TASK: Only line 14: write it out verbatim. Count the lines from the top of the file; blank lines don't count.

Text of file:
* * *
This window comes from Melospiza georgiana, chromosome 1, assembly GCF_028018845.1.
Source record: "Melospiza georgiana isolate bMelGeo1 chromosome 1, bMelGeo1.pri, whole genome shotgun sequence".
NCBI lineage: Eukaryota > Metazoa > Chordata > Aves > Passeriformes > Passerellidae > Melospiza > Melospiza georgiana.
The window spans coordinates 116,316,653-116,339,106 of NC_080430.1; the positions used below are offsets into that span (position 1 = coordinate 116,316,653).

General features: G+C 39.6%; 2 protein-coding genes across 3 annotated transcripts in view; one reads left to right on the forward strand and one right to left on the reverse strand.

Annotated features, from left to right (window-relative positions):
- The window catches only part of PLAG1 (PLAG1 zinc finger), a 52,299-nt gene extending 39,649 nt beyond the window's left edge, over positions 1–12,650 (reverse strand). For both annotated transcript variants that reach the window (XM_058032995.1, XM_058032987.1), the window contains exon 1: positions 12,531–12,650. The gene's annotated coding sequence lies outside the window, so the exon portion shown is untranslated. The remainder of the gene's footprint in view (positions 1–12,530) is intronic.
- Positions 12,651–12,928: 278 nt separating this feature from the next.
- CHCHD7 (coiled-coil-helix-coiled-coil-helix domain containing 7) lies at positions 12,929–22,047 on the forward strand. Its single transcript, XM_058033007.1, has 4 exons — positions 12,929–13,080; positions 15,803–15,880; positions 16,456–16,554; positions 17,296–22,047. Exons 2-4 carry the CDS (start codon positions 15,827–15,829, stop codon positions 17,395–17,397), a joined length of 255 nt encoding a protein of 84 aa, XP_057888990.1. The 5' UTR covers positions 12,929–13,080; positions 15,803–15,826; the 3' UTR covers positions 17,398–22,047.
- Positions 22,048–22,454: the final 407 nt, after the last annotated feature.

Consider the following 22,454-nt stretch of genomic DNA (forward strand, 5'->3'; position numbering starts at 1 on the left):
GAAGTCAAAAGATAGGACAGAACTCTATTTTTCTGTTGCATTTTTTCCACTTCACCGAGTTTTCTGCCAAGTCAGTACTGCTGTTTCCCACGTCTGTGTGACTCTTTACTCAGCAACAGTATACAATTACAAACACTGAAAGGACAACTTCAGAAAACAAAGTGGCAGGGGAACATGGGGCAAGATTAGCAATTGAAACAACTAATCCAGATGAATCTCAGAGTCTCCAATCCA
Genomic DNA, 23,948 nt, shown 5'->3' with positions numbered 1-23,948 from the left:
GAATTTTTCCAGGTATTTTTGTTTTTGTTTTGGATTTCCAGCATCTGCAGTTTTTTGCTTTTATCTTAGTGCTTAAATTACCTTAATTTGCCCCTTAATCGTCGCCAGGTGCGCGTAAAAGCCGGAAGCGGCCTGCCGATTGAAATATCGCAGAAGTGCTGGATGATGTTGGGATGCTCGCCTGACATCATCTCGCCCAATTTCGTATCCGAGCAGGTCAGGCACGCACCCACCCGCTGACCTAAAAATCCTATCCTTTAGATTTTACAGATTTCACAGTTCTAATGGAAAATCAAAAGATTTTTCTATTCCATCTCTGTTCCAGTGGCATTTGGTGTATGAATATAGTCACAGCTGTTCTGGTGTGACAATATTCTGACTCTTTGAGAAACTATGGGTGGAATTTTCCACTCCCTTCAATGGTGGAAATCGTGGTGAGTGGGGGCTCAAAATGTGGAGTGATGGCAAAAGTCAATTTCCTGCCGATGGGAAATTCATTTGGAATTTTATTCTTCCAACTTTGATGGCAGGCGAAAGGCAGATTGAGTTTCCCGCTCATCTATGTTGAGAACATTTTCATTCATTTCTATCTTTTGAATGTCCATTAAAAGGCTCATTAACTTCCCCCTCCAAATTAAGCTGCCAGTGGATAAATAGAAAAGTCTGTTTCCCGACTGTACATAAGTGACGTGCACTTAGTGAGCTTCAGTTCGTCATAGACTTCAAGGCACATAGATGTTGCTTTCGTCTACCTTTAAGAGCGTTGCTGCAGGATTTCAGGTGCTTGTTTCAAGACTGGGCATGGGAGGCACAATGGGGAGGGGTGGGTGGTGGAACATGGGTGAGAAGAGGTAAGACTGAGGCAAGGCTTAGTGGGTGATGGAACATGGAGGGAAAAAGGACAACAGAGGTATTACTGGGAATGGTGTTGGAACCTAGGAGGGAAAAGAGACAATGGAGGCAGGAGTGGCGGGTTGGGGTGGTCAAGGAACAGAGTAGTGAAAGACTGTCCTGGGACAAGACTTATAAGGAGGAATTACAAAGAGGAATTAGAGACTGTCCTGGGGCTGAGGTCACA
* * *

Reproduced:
GAATTTTTCCAGGTATTTTTGTTTTTGTTTTGGATTTCCAGCATCTGCAGTTTTTTGCTTTTATCTTAGTGCTTAAATTACCTTAATTTGCCCCTTAATCGTCGCCAGGTGCGCGTAAAAGCCGGAAGCGGCCTGCCGATTGAAATATCGCAGAAGTGCTGGATGATGTTGGGATGCTCGCCTGACATCATCTCGCCCAATTTCGTATCCGAGCAGGTCAGGCACGCACCCACCCGCTGACCTAAAAATCCTATCCTTTAGATTTTACAGATTTCACAGTTCTAATGGAAAATCAAAAGATTTTTCTATTCCATCTCTGTTCCAGTGGCATTTGGTGTATGAATATAGTCACAGCTGTTCTGGTGTGACAATATTCTGACTCTTTGAGAAACTATGGGTGGAATTTTCCACTCCCTTCAATGGTGGAAATCGTGGTGAGTGGGGGCTCAAAATGTGGAGTGATGGCAAAAGTCAATTTCCTGCCGATGGGAAATTCATTTGGAATTTTATTCTTCCAACTTTGATGGCAGGCGAAAGGCAGATTGAGTTTCCCGCTCATCTATGTTGAGAACATTTTCATTCATTTCTATCTTTTGAATGTCCATTAAAAGGCTCATTAACTTCCCCCTCCAAATTAAGCTGCCAGTGGATAAATAGAAAAGTCTGTTTCCCGACTGTACATAAGTGACGTGCACTTAGTGAGCTTCAGTTCGTCATAGACTTCAAGGCACATAGATGTTGCTTTCGTCTACCTTTAAGAGCGTTGCTGCAGGATTTCAGGTGCTTGTTTCAAGACTGGGCATGGGAGGCACAATGGGGAGGGGTGGGTGGTGGAACATGGGTGAGAAGAGGTAAGACTGAGGCAAGGCTTAGTGGGTGATGGAACATGGAGGGAAAAAGGACAACAGAGGTATTACTGGGAATGGTGTTGGAACCTAGGAGGGAAAAGAGACAATGGAGGCAGGAGTGGCGGGTTGGGGTGGTCAAGGAACAGAGTAGTGAAAGACTGTCCTGGGACAAGACTTATAAGGAGGAATTACAAAGAGGAATTAGAGACTGTCCTGGGGCTGAGGTCACA